In 2016, Americans spent an average of about $9,000 per person on healthcare. This figure is almost double what patients in comparable high-income countries such as Canada, Germany, Denmark and Japan spent on healthcare in the same period. According to the biennial study published by the the International Federation of Health Plans (IFHP), the average cost for an MRI in the United States was $1,119 in 2015. This compares quite unfavorably with prices in other nations. The same MRI could be performed for $503 that year in Switzerland and only $215 in Australia. Having appendix removal surgery in America carried a price tag of almost $16,000, while in Switzerland one could have the same operation for only $6,040, and in Spain it was a mere $2,003.
What makes our healthcare so much more costly?
This has been the topic of much debate over the years. Blame has been laid on things like high utilization costs, low social spending, or a higher concentration of medical specialists. But a new study, conducted by researchers at the Harvard Chan School has shown that the real difference between the American healthcare system and systems abroad is simply one of price.
This study, published in March 2018 by the Journal of the American Medical Association, shows that utilization is not the problem. As a whole, Americans actually use the doctor less and spend less time in the hospital than patients in other countries. Our social spending is somewhat lower than most, but not low enough to account for the disparity in healthcare prices. Also, the number of medical specialists in the U.S. is not that different across comparable countries around the world. However, costs in the U.S. are still significantly higher for many of the same products and procedures.
This is due in large part to the differences between our systems. In the US, various insurance plans negotiate individually with care providers and pharmaceutical companies, unlike most of the nations to which we can compare. In other high-income developed countries, such as the UK, there is a central body that negotiates prices for the country as a whole. A regulating body that is essentially negotiating a “bulk price” for all of a country’s residents provides some leverage that can prevent prices from soaring out of control. The U.S. has no such regulating body, and there is a lack of political support for reforming the system.
The high overhead and administrative costs required to keep this system afloat also add to the total price of care. In 2013, Dr. David Cutler, a Harvard economist, was quoted as saying “The administrative costs of running our healthcare system are astronomical. About one quarter of healthcare cost is associated with administration, which is far higher than in any other country.”
That administrative burden has only continued to grow in the last five years as the healthcare landscape has shifted, regulations continue to be changed and adapted, and the system itself seems to be in a constant state of flux. Many doctors report that the time they lose to issues surrounding insurance claims and reporting clinical data is a major problem, and costs their practice a considerable chunk of time as well as money.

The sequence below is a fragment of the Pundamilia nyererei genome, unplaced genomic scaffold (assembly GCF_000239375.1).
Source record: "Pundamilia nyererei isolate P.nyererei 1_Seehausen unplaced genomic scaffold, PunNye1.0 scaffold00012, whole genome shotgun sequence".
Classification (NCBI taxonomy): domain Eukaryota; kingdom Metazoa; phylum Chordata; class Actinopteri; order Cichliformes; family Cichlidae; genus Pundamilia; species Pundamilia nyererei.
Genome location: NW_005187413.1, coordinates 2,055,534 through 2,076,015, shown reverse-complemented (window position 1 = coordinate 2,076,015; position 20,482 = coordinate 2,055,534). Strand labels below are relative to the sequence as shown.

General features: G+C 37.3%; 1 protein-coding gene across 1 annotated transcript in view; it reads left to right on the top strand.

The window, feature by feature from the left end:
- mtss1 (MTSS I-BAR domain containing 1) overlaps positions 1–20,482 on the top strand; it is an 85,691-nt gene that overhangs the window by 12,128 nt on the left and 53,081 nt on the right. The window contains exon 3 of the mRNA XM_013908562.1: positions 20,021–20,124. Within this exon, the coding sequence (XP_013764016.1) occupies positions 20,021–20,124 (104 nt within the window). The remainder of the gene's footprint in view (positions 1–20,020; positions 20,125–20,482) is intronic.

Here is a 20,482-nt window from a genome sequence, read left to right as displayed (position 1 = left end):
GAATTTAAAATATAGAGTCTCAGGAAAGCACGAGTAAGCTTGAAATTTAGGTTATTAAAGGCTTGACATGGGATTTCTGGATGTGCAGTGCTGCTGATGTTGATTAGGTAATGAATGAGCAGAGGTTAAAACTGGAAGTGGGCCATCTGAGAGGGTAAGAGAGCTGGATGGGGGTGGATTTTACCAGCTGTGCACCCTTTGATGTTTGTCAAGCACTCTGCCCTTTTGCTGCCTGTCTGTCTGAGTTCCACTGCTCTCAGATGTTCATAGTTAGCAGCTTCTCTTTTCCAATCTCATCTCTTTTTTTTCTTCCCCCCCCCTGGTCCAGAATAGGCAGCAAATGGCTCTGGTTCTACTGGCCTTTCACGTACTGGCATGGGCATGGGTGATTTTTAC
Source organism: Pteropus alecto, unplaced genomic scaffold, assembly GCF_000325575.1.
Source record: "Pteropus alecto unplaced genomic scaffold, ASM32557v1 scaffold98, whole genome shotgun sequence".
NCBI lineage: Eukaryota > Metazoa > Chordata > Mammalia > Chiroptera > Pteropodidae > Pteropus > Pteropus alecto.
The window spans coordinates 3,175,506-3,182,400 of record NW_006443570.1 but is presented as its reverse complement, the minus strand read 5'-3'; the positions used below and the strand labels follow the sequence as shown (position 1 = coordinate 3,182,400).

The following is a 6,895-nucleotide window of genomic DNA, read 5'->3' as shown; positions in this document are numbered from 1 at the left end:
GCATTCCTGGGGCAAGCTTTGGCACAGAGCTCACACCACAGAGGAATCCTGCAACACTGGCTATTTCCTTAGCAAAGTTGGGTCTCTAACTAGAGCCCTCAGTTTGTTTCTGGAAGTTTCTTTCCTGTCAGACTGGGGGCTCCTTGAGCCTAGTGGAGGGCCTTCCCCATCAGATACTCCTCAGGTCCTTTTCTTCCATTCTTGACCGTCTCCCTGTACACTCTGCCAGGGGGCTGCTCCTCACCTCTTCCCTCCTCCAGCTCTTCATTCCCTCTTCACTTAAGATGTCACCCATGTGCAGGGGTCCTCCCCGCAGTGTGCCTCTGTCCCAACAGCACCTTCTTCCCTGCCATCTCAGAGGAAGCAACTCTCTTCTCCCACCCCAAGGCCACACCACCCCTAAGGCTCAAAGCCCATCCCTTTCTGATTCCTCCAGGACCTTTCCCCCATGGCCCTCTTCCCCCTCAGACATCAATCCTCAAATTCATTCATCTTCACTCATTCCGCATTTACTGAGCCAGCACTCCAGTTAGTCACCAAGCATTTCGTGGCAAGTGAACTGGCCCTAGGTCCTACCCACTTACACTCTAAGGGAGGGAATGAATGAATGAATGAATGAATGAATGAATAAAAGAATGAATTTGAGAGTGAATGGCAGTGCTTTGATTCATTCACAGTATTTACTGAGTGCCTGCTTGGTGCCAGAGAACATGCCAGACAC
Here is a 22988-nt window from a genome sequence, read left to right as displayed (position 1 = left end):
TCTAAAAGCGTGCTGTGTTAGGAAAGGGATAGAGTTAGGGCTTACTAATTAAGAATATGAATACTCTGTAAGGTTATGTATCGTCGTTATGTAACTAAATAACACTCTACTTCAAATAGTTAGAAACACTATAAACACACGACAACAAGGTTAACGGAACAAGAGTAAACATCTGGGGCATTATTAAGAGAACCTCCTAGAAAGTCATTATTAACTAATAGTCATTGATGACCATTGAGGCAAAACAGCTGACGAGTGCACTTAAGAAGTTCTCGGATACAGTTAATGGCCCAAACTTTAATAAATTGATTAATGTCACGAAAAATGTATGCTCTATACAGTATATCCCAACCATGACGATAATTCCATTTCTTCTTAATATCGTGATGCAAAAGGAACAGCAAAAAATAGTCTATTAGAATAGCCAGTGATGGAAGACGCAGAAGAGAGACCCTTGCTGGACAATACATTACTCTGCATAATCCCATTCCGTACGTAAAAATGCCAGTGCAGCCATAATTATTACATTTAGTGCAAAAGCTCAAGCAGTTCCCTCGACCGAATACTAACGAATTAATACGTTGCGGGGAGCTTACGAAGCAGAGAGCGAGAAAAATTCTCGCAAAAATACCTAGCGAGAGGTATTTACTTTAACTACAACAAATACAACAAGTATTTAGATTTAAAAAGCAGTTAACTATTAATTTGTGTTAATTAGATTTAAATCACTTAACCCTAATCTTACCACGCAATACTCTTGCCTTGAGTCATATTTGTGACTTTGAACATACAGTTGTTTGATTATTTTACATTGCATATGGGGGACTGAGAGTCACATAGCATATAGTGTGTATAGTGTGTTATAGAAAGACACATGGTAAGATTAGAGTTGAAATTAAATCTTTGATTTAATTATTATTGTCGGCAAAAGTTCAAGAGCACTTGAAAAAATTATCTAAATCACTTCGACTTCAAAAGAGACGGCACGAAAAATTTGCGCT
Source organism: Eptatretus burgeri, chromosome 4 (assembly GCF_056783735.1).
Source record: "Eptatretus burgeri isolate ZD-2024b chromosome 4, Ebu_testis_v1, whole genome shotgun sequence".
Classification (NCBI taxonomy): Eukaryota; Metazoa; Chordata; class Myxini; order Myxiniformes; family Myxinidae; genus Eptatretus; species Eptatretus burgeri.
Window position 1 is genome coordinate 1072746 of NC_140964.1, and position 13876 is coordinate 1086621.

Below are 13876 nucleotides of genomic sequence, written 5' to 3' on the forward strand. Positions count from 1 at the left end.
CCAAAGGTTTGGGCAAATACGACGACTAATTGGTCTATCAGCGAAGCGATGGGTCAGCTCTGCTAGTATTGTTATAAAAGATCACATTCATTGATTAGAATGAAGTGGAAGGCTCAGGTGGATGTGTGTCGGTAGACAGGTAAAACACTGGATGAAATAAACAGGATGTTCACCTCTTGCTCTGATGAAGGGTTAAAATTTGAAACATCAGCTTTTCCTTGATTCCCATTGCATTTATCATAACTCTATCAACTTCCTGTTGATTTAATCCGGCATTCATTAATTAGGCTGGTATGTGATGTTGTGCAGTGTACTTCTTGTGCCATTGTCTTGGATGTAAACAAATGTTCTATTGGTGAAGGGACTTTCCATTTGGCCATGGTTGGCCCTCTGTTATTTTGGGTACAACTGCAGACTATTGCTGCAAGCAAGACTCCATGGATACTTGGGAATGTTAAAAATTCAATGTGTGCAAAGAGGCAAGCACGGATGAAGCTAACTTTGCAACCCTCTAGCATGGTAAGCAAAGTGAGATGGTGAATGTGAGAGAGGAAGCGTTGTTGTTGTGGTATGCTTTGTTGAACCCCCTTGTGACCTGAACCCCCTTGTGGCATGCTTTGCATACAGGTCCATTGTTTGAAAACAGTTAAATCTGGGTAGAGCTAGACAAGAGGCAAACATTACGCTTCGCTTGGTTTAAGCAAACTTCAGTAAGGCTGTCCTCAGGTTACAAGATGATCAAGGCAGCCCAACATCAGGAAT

Prescription drug costs are also markedly higher in this country. The IFHP survey shows that the drug Humira, commonly prescribed for patients with a range of autoimmune diseases, costs $2,669 per patient here, while British pay half of that price for the exact same medication.
Chief Executive of the IFHP, Tom Sackville, formerly with Britain's National Health Service, says “It’s exactly the same product, but, in terms of the American patient, you’re just paying double or more the price for no more health gain.”
Defenders of the U.S. healthcare system say that spending on pharmaceuticals drives innovation, pointing to the fact that the United States drug approvals hit a 21 year high in 2017, with 46 unique new medications. This is true to an extent, as more money allows the pharmaceutical companies the resources to research and experiment with new products. Is it fair though, that this essentially means that the we in the U.S. are subsidizing pharmaceuticals for the rest of the world? It is also worth noting that any new treatments produced by this process may be inaccessible to many Americans that need them.
One misapprehension that the Harvard Chan School study clears up is in regards to the quality of healthcare.. Despite the high cost and flaws in the system, the actual level of care stacks up favorably against that of the other nations studied. We do have shorter wait times, and our treatment of strokes and heart disease is unrivaled. The unfortunate side to that is that high quality care is hard to access for many of our citizens.
At Emerald Coast Medical Association, what matters to our members matters to us. Healthcare legislation that impacts us at a federal and state level is always on our radar. We keep track of the latest news, research, and innovation to learn how it will impact physicians in our area. At our monthly meetings, we encourage education, networking, and sharing of personal experiences to improve the care we can provide for our patients as well as to grow our own knowledge.
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